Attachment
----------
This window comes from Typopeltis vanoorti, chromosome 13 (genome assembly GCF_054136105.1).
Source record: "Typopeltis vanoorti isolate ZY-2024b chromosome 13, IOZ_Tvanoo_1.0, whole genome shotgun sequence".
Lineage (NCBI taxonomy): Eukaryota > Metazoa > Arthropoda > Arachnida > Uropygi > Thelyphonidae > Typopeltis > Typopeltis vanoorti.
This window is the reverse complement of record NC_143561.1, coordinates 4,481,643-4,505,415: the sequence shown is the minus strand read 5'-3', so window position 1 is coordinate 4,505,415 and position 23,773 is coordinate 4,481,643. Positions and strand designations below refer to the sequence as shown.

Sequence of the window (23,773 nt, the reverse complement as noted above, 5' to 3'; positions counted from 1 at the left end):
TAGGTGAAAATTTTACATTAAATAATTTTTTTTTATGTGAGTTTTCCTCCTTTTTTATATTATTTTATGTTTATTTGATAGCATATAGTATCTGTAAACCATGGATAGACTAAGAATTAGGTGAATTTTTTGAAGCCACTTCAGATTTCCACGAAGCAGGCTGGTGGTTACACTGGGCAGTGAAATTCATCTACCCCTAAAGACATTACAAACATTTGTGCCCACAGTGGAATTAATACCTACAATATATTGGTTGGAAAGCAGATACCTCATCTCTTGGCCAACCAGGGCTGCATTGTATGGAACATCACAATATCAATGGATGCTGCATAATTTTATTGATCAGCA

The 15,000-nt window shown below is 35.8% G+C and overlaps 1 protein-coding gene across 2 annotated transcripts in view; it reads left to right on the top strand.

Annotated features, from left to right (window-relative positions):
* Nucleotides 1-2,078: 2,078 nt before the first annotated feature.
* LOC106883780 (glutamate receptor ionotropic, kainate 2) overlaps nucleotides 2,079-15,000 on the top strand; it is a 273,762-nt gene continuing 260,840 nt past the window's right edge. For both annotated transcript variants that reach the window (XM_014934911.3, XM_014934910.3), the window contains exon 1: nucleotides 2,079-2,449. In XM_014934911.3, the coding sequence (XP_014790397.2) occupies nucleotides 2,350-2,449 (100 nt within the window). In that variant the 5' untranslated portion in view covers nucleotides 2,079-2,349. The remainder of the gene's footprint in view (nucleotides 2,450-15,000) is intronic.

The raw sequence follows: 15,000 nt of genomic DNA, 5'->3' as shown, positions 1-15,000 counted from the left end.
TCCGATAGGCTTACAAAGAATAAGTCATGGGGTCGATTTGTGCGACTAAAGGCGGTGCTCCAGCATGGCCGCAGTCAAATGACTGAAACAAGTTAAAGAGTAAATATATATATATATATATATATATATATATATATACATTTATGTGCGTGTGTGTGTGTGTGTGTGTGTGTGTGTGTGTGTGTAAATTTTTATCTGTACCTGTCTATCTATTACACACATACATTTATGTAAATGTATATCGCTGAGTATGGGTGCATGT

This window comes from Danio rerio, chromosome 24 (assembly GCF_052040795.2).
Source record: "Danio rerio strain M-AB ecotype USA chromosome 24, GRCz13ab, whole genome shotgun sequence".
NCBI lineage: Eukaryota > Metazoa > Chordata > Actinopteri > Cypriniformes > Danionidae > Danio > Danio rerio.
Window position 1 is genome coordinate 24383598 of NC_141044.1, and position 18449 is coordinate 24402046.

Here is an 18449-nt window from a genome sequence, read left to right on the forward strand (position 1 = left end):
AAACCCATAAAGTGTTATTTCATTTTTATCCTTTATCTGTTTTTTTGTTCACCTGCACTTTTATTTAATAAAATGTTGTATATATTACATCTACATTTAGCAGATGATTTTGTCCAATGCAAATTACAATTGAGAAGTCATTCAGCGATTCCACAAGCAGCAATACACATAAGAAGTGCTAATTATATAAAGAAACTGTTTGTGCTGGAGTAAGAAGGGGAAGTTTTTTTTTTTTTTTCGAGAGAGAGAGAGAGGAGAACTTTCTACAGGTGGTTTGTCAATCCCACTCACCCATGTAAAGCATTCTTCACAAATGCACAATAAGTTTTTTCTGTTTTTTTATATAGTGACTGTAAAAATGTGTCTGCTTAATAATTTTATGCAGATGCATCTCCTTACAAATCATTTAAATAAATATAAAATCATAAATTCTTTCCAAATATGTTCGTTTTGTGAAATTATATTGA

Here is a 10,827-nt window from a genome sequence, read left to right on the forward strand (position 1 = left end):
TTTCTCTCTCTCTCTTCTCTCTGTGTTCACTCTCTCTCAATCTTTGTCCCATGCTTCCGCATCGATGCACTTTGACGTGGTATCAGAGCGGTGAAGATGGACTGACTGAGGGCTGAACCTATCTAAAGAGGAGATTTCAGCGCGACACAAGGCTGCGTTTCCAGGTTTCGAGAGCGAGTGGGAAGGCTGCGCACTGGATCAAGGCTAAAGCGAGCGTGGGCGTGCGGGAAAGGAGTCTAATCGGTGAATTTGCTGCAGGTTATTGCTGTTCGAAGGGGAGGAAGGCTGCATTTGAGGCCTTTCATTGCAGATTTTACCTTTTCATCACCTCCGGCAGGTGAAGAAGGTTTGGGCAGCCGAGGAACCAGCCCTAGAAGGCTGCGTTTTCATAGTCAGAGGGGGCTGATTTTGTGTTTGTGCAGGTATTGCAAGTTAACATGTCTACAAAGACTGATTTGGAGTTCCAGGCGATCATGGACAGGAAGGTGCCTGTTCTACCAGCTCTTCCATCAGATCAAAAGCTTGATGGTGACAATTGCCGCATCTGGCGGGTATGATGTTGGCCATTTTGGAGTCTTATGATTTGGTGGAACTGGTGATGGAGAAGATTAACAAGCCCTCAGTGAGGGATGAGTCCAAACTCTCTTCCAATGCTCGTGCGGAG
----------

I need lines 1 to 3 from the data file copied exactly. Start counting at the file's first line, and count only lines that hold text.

This window comes from Typopeltis vanoorti, chromosome 13 (genome assembly GCF_054136105.1).
Source record: "Typopeltis vanoorti isolate ZY-2024b chromosome 13, IOZ_Tvanoo_1.0, whole genome shotgun sequence".
Lineage (NCBI taxonomy): Eukaryota > Metazoa > Arthropoda > Arachnida > Uropygi > Thelyphonidae > Typopeltis > Typopeltis vanoorti.